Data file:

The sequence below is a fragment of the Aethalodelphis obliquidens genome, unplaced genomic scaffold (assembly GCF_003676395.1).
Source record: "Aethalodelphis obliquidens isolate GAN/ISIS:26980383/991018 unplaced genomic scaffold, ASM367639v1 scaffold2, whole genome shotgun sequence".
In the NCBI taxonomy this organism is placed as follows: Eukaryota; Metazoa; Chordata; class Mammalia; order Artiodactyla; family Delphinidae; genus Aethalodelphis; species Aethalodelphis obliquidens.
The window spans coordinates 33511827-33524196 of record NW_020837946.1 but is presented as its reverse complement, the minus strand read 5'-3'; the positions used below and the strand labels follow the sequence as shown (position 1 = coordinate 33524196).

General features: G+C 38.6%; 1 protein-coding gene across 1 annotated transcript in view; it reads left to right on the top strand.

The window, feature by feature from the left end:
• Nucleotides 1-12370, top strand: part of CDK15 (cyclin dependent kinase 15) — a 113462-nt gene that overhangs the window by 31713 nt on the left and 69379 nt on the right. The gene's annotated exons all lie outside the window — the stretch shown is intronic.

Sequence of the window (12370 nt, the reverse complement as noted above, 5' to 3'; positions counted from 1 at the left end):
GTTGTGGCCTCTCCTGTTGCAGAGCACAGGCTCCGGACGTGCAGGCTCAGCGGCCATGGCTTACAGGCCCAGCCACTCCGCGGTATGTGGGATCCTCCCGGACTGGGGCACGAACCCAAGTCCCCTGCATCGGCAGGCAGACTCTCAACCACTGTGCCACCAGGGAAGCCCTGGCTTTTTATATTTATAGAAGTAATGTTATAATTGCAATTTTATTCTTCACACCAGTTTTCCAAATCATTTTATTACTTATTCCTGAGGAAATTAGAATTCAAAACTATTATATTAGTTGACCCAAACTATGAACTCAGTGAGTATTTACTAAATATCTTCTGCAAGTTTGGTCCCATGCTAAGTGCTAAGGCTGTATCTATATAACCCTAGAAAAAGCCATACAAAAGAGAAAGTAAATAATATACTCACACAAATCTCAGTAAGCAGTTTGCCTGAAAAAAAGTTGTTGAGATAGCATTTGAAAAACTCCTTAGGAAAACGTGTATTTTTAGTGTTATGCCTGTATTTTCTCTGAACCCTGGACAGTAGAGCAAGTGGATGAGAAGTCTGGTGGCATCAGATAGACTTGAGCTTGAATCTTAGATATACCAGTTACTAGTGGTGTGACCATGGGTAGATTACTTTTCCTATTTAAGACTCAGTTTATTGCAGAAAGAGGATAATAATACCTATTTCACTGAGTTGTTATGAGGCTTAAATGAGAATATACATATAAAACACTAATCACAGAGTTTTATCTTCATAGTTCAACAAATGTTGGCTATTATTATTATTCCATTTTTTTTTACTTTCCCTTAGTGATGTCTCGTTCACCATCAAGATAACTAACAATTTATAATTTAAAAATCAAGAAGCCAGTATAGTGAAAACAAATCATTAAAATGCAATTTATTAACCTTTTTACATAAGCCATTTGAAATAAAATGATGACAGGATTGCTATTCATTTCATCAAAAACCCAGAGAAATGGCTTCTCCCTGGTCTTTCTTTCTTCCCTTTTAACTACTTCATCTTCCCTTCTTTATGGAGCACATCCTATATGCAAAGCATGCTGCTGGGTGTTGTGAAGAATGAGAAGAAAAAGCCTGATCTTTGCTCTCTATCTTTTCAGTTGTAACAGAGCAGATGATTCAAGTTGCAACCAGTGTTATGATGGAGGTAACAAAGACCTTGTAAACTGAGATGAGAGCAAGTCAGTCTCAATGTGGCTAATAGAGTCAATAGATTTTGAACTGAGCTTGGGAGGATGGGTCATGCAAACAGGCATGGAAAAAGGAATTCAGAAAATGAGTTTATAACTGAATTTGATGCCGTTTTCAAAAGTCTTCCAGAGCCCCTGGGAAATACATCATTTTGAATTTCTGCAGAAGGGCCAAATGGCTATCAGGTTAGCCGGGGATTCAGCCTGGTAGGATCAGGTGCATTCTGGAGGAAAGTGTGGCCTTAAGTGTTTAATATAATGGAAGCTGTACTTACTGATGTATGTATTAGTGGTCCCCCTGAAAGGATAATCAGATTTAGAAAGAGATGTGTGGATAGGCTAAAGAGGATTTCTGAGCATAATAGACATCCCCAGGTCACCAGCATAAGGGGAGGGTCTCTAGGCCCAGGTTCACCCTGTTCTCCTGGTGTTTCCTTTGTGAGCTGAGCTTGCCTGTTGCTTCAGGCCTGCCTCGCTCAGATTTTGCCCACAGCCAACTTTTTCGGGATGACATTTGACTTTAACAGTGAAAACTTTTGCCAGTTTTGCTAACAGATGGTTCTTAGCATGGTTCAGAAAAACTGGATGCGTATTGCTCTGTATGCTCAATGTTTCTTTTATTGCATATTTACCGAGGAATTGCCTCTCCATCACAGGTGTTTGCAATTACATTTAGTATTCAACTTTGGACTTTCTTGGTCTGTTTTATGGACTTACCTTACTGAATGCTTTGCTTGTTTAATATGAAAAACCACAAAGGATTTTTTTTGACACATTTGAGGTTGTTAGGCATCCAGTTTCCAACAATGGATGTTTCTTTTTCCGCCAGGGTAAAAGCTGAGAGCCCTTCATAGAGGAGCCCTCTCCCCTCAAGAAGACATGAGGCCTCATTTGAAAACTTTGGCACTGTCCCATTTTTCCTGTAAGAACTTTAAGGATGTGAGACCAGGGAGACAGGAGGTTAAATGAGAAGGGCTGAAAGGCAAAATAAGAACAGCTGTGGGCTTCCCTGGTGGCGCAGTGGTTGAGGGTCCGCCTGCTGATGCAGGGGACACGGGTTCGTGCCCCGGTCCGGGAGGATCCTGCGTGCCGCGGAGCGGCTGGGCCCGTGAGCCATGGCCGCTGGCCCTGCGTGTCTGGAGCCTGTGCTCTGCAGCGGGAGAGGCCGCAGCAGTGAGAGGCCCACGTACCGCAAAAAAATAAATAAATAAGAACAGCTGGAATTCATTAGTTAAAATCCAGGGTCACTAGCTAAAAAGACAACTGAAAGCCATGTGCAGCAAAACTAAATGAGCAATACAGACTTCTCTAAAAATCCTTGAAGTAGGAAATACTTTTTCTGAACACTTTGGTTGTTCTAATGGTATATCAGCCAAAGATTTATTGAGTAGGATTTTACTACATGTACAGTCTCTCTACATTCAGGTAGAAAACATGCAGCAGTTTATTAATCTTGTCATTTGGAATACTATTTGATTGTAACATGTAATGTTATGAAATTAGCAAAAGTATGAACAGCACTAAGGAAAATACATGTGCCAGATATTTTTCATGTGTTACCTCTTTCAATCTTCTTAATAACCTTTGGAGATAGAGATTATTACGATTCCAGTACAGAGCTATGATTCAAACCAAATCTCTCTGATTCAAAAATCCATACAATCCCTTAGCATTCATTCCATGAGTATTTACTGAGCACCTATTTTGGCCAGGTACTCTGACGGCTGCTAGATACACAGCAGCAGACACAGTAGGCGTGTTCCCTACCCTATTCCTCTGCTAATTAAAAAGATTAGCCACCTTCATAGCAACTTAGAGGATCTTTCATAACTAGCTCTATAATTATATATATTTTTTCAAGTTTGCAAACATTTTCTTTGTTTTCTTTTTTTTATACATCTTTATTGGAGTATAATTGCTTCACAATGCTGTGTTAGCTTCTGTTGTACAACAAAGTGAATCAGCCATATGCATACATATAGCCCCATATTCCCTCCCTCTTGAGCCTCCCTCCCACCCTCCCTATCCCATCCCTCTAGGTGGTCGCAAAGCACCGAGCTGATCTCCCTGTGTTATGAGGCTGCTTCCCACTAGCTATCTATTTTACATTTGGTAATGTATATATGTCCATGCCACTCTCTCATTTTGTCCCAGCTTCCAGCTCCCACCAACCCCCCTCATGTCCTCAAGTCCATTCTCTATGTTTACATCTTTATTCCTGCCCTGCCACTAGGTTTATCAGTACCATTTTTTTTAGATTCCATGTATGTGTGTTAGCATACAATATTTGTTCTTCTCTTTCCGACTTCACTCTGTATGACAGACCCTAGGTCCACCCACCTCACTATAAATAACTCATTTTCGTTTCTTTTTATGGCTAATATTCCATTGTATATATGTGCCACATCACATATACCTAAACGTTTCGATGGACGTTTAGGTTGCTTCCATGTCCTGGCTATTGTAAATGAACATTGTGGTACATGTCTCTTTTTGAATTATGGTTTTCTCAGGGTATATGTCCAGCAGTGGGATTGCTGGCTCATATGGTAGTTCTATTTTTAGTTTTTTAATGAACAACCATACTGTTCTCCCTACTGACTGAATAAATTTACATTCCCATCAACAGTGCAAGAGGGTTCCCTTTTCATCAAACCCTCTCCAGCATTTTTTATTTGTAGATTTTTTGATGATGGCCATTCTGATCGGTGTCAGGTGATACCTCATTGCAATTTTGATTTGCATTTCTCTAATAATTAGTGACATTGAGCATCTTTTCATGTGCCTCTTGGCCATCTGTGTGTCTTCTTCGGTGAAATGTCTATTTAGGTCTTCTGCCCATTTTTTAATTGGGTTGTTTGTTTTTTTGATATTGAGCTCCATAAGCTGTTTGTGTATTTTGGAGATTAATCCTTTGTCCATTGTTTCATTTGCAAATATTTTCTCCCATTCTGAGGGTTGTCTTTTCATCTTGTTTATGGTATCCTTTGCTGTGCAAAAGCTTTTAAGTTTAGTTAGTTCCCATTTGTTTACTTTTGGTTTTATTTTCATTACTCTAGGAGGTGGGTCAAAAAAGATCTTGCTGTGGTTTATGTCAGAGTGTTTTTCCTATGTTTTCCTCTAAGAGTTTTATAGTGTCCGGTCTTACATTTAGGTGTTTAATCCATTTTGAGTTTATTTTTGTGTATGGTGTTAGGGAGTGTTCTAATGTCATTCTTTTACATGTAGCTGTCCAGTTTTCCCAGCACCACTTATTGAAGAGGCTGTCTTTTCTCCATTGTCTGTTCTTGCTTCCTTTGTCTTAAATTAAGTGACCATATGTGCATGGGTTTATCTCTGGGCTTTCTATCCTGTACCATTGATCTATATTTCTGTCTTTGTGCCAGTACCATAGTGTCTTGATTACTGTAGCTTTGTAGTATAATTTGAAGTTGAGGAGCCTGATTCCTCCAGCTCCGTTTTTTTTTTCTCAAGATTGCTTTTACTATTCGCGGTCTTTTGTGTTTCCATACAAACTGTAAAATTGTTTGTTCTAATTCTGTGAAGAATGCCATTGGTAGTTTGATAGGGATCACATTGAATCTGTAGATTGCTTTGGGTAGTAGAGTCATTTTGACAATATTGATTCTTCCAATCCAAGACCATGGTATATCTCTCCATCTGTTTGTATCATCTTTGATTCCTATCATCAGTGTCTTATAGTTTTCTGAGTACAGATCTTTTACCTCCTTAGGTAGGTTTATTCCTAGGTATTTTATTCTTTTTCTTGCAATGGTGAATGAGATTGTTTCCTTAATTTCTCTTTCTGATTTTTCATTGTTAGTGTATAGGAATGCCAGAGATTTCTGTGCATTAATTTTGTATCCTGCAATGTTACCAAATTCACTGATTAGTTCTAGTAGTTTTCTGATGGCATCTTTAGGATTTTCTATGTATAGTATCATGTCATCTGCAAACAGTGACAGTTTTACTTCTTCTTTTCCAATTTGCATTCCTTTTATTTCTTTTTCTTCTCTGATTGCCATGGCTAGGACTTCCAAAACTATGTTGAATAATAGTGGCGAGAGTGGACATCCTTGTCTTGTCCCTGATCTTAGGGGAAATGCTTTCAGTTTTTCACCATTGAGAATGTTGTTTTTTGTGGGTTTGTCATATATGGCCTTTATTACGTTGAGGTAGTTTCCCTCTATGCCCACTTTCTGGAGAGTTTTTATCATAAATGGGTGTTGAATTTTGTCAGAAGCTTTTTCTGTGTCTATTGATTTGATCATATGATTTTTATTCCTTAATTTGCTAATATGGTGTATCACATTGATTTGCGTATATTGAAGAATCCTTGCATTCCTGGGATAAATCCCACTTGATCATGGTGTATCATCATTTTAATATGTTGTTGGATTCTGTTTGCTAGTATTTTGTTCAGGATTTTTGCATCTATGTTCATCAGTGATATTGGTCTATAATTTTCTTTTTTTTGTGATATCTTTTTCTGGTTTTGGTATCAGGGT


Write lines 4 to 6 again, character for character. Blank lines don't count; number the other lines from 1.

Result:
The window spans coordinates 33511827-33524196 of record NW_020837946.1 but is presented as its reverse complement, the minus strand read 5'-3'; the positions used below and the strand labels follow the sequence as shown (position 1 = coordinate 33524196).

General features: G+C 38.6%; 1 protein-coding gene across 1 annotated transcript in view; it reads left to right on the top strand.

The window, feature by feature from the left end: